It goes for everything. For example, when I had a house I would keep
newspapers, which I find take a long time to read. There are lots of
inspiration in them, and I'd get halfway through and keep it for
later, only to buy a fresh one the next day. Soon there were piles of
newspapers I'd have to go through, cutting out the best ones for a
scrapbook of ideas. Pleasure becoming chore. Now I leave it on the
train for someone else, and if something was genuinely interesting I
know I will have remembered.

I can think of a hundred more examples of self-imposed stresses,
constraints, constructions, arrangements, relationships, commitments
and trappings that came about. All because I was not able to cope with
everyday life. Before I was even out of bed I would be exhausting
myself with things I had to do in the day. When people ask if I find
travelling tiring, I say 'you have no idea'.

Touring is a life of beautiful simplicity. It doesn't just make you
carry less physical baggage, but also less mental one. You have to
live in the moment. I still haven't got the hang of it. It will take a
few more years for me to stop worrying about my day. A Booker would
really set me free. Until then...

Wednesday, 24 February 2010

Fasnacht: Carnival carnage

I've been in Basel for the last two days - either it's carnival time or someone's put LSD in the water supply.

Not for those with Coulrophobia

The same music is everywhere - just flutes and drums - imagine an American civil war re-enactment soundtrack

All the marchers wear a mask of some description.

Each group of marchers has a satirical theme. This year's big success was Gadaffi, who had suggested that Switzerland be cut and divided between its neighbours.

 They're huge lanterns which four guys carry or push around the streets.

Al Jazeera had sent a camera crew to film the event, and check it wasn't anti-islamic.

One of the squares is filled with lanterns after the parade.

 Berlusconi was another popular figure for fun.

Some were quite strong.

After the parade (which was still going on all night and day for three days) we went to an absinthe bar.

The gang.

The rest is a blur.

Tuesday, 23 February 2010

Dimension, Winterthur - Switzerland

A lazy Sunday. 7 hours on the train, from Valence in the East of France to Winterthur in the North of Switzerland. It is a long time on the train but infinitely preferable to driving, especially as it was through the alps with such views as cannot be described.

I’d played in Winterthur before last summer at a hippy festival and had a great reception. It was a Sunday night but still a good crowd out.

It was the same routine as every other night though. You arrive at the venue about 6 o’clock. Say your hellos then do a quick soundcheck. I’m one of the fastest in the business because a) I only have an acoustic guitar, and b) I’m easily pleased.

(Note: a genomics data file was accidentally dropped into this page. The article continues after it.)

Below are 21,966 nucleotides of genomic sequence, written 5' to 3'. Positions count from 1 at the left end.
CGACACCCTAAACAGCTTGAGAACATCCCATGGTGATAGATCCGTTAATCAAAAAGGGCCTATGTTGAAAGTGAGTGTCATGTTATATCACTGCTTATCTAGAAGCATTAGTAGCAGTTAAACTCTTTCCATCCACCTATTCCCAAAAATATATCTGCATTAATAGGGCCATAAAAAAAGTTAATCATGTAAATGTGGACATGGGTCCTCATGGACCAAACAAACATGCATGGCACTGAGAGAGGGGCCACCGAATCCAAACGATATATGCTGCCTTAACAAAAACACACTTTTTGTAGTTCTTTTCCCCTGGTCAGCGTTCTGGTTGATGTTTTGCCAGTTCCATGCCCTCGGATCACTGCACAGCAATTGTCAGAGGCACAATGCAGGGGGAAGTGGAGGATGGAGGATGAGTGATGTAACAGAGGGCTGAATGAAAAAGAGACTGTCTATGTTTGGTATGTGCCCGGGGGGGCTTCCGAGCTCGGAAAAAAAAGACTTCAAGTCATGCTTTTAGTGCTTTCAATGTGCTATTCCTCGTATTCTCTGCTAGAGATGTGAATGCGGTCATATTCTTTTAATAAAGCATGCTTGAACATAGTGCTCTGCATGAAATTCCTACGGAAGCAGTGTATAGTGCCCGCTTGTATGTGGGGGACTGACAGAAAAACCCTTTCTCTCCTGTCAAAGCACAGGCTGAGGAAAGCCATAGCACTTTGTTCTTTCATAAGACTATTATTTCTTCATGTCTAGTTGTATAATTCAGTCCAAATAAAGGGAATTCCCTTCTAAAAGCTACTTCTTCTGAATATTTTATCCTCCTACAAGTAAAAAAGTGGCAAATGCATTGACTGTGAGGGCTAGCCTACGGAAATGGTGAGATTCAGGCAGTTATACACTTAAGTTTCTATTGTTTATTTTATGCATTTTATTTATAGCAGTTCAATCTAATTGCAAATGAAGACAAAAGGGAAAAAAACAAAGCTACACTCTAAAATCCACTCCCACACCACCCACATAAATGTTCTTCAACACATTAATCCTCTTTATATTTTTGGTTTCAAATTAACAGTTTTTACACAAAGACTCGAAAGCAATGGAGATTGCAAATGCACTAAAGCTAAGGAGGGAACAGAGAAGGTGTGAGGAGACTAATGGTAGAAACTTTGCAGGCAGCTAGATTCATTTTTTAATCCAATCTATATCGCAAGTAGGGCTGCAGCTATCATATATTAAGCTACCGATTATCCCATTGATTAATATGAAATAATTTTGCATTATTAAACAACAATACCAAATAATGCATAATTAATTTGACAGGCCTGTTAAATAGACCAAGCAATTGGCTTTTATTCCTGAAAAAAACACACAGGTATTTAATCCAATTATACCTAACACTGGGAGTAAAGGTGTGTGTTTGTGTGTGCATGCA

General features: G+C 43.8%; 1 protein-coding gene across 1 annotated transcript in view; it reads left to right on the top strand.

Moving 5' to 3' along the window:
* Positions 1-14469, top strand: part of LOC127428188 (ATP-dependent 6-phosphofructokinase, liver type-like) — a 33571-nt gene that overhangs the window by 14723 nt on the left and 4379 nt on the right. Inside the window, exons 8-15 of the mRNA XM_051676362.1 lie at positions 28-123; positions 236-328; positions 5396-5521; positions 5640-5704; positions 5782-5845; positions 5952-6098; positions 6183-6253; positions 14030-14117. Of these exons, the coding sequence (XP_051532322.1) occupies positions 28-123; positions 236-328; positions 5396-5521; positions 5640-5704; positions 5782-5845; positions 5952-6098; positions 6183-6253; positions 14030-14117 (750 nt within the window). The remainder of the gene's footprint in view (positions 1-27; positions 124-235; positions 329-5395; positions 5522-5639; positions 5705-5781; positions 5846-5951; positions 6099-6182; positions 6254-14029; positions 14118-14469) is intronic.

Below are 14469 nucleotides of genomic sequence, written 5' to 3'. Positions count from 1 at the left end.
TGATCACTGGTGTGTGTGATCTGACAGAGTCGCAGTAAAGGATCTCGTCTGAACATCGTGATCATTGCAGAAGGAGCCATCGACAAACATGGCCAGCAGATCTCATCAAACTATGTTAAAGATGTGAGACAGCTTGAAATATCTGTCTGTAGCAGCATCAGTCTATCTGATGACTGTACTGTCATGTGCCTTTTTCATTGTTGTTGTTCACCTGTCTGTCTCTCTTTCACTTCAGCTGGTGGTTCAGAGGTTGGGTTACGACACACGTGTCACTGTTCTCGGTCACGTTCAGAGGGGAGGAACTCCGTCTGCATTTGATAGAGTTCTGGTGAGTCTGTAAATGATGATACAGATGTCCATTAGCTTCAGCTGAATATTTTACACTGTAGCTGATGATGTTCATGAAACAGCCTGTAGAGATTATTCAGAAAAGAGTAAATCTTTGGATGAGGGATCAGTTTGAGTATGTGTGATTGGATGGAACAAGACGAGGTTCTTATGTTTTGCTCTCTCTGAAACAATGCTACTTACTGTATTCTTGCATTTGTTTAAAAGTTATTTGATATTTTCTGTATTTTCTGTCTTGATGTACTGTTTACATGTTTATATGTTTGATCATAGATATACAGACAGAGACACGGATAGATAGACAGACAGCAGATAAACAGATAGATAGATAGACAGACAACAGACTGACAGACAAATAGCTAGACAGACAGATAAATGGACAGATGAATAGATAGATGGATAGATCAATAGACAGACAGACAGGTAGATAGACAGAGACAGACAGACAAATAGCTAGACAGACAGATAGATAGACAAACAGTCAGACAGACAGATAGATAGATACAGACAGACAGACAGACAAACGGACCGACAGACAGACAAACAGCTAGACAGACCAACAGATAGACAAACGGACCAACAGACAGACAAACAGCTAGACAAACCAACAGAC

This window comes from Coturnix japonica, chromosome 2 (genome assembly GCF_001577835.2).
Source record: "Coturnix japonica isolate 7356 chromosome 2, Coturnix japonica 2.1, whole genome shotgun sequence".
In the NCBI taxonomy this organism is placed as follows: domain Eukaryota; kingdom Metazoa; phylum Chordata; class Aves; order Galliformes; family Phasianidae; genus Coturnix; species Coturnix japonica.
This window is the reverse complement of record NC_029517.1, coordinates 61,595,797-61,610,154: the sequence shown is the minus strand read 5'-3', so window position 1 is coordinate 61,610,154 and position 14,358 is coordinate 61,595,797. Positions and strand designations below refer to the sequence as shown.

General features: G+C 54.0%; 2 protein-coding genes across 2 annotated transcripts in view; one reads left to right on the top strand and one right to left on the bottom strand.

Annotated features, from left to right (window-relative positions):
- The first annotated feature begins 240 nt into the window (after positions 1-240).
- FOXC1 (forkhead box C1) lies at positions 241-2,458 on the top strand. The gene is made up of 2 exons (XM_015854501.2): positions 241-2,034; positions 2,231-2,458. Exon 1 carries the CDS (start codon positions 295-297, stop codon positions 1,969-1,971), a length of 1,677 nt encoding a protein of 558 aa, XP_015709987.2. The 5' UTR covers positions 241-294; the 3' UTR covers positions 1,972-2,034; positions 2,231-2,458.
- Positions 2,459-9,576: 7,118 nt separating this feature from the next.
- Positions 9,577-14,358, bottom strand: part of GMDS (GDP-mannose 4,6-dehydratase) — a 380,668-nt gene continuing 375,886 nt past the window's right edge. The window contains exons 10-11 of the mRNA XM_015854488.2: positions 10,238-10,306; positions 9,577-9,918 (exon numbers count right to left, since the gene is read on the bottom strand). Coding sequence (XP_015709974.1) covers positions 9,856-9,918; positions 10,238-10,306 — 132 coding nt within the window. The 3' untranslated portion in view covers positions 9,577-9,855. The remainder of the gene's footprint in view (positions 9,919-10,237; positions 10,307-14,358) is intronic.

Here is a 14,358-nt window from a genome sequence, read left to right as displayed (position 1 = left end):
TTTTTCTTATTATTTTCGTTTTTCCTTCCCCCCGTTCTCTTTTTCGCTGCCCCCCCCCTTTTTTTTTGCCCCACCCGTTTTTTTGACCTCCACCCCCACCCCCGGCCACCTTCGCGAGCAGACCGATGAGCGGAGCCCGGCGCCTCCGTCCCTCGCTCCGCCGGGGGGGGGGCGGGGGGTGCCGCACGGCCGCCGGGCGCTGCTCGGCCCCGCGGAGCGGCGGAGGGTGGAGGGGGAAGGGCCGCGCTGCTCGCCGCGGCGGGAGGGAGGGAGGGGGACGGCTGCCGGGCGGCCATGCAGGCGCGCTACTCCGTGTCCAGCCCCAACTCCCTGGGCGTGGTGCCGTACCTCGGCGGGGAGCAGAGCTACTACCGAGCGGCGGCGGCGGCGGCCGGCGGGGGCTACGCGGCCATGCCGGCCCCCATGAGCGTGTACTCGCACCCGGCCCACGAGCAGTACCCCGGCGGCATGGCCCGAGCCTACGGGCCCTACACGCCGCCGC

After that you eat. Either in the bar or a buy-out. It was the latter last night. They offered me a pizza but I pleased malnutrition and got 15 CHF to go to a nearby restaurant where the food was very good.

Then you have two or three hours to kill before the show starts. If there is wifi I can do booking, otherwise I read, practice songs, or, as a last resort, talk to people. Then with half an hour to go I do my vocal warm-ups in the cellar or a quiet back room, singing a long to Roger Love a vocal coach. I leave it to the last minute because it’s boring, but necessary. I lose my voice if I don’t do it. You should do it first thing in the morning I suppose but I can’t bring myself to find the time.

So then you play the show. One or two sets of 45 minutes, depending on the place. It was two last night. It was good to play in front of a crowd that spoke good English, after the blank faces in Italy, Spain and France. I have a mixture of serious, funny, upbeat and slow songs which I mix up to keep them entertained, with plenty of talking inbetween the songs as this is the most interesting bit.

After the show I go round with the mailing list to get people’s addresses and with CDs. If you just stand at the bar people are usually too shy to come up to you and you miss out.

Then it’s one or two hours after that I can get to bed. Less if it’s a band apartment above the venue or a nearby hotel, a lot more if I’m staying with the owner and he has to stay until the place closes.

That’s pretty much the routine. The names, faces and places change but the rest remains the same.

Monday, 22 February 2010

La tournerie, Valence, France

Damien from La tournerie met me off the TGV and drove me to his bar in the centre of town. He was about my age and had also been a travelling musician but gave it up when he crossed over to the otherside, opening his own bar. He explained that he hadn’t had a holiday in six years and longed to travel again.